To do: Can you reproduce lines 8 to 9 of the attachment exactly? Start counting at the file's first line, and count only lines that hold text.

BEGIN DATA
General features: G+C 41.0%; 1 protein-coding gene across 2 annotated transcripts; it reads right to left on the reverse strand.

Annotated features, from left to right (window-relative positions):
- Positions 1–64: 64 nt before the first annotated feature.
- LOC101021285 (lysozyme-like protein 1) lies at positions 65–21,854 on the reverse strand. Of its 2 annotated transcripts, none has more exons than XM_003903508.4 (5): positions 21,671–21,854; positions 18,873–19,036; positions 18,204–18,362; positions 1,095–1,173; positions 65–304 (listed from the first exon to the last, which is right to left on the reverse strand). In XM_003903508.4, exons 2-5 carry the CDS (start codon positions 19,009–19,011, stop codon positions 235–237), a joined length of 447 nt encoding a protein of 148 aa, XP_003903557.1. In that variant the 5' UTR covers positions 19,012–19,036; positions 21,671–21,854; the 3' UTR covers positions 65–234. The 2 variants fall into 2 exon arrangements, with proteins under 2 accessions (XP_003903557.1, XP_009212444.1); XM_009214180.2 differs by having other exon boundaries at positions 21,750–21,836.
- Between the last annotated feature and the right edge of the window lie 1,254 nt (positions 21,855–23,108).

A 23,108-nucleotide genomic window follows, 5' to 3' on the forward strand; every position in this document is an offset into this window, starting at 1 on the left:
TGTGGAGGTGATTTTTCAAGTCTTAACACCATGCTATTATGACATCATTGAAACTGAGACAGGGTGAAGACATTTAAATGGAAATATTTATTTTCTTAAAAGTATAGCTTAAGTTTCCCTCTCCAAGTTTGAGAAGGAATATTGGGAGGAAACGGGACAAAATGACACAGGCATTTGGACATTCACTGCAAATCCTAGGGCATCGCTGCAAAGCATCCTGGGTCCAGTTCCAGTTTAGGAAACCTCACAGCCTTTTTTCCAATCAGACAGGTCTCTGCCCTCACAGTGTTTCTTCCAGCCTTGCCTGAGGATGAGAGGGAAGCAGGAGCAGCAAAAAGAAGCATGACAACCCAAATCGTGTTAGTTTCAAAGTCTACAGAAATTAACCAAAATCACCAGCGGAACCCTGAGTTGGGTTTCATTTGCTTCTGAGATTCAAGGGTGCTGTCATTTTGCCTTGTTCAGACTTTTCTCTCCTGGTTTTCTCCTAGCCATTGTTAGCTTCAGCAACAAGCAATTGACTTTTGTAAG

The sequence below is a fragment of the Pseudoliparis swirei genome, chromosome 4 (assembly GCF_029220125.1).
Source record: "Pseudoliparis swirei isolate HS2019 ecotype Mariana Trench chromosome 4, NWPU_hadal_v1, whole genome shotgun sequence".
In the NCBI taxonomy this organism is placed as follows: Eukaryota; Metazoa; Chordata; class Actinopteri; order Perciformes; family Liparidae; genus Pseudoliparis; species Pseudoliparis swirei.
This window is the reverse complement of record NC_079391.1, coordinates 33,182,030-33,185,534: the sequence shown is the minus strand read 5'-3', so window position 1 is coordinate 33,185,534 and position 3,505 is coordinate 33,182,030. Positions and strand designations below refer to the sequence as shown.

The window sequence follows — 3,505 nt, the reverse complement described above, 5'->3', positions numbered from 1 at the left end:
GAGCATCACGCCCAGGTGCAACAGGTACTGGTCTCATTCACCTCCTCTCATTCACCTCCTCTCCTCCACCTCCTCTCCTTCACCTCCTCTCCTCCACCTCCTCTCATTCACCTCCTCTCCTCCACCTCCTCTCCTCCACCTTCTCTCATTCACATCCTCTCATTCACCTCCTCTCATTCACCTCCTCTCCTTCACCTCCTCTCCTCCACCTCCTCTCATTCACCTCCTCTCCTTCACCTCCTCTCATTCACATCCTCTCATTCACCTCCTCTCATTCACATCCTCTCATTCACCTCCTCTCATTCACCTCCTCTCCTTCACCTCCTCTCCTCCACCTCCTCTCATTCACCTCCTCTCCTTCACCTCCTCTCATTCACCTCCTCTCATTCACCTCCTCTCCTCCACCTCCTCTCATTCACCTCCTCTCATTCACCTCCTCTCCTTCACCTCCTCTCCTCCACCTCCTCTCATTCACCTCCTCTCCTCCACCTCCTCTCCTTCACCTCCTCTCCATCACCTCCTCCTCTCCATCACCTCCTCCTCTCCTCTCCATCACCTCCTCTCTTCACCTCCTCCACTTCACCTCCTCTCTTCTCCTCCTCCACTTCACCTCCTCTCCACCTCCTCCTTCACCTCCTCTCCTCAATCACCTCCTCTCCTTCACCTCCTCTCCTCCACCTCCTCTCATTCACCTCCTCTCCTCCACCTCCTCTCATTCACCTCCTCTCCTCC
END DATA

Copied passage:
The sequence below is a fragment of the Pseudoliparis swirei genome, chromosome 4 (assembly GCF_029220125.1).
Source record: "Pseudoliparis swirei isolate HS2019 ecotype Mariana Trench chromosome 4, NWPU_hadal_v1, whole genome shotgun sequence".